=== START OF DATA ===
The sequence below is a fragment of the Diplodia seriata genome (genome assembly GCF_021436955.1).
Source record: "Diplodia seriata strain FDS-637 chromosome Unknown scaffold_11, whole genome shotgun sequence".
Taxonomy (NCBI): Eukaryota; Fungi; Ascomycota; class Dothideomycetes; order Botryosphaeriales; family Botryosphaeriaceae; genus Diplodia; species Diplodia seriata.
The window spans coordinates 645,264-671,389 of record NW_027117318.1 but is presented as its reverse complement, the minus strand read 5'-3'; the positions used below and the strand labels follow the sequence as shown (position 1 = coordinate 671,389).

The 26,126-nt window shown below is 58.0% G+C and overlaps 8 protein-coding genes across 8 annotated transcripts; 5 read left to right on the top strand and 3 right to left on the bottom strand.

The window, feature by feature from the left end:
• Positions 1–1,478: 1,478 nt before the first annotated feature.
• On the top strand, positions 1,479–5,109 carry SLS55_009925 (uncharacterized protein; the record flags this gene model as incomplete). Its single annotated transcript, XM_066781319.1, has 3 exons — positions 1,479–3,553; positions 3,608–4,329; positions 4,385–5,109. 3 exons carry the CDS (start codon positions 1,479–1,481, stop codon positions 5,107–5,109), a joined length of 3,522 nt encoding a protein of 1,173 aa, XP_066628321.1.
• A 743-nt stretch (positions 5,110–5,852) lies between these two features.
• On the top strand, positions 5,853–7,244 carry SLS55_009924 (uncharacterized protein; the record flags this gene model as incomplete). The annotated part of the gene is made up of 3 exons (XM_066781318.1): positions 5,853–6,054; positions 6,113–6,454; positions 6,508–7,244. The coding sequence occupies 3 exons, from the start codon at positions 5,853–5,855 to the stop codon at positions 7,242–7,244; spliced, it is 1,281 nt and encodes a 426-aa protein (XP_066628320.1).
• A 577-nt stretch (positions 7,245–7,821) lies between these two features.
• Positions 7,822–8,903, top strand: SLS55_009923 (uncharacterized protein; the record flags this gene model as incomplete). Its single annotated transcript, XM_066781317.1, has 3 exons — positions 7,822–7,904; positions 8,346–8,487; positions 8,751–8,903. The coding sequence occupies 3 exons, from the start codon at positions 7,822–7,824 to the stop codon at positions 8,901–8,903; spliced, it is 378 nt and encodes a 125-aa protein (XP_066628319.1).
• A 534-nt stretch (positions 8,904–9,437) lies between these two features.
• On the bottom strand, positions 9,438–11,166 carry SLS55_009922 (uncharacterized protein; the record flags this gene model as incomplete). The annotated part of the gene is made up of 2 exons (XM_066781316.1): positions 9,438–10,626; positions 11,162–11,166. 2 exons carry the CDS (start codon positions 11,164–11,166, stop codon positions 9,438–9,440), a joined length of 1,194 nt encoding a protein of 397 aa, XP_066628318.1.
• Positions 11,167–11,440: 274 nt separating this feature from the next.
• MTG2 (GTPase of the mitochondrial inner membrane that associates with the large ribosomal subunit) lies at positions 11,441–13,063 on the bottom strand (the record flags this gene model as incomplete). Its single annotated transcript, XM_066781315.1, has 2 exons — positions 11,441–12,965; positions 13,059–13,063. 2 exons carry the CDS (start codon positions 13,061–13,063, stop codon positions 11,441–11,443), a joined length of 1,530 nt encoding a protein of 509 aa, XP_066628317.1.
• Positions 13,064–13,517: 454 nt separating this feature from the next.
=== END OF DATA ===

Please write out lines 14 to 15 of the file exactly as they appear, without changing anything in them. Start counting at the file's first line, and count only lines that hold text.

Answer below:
• On the bottom strand, positions 9,438–11,166 carry SLS55_009922 (uncharacterized protein; the record flags this gene model as incomplete). The annotated part of the gene is made up of 2 exons (XM_066781316.1): positions 9,438–10,626; positions 11,162–11,166. 2 exons carry the CDS (start codon positions 11,164–11,166, stop codon positions 9,438–9,440), a joined length of 1,194 nt encoding a protein of 397 aa, XP_066628318.1.
• Positions 11,167–11,440: 274 nt separating this feature from the next.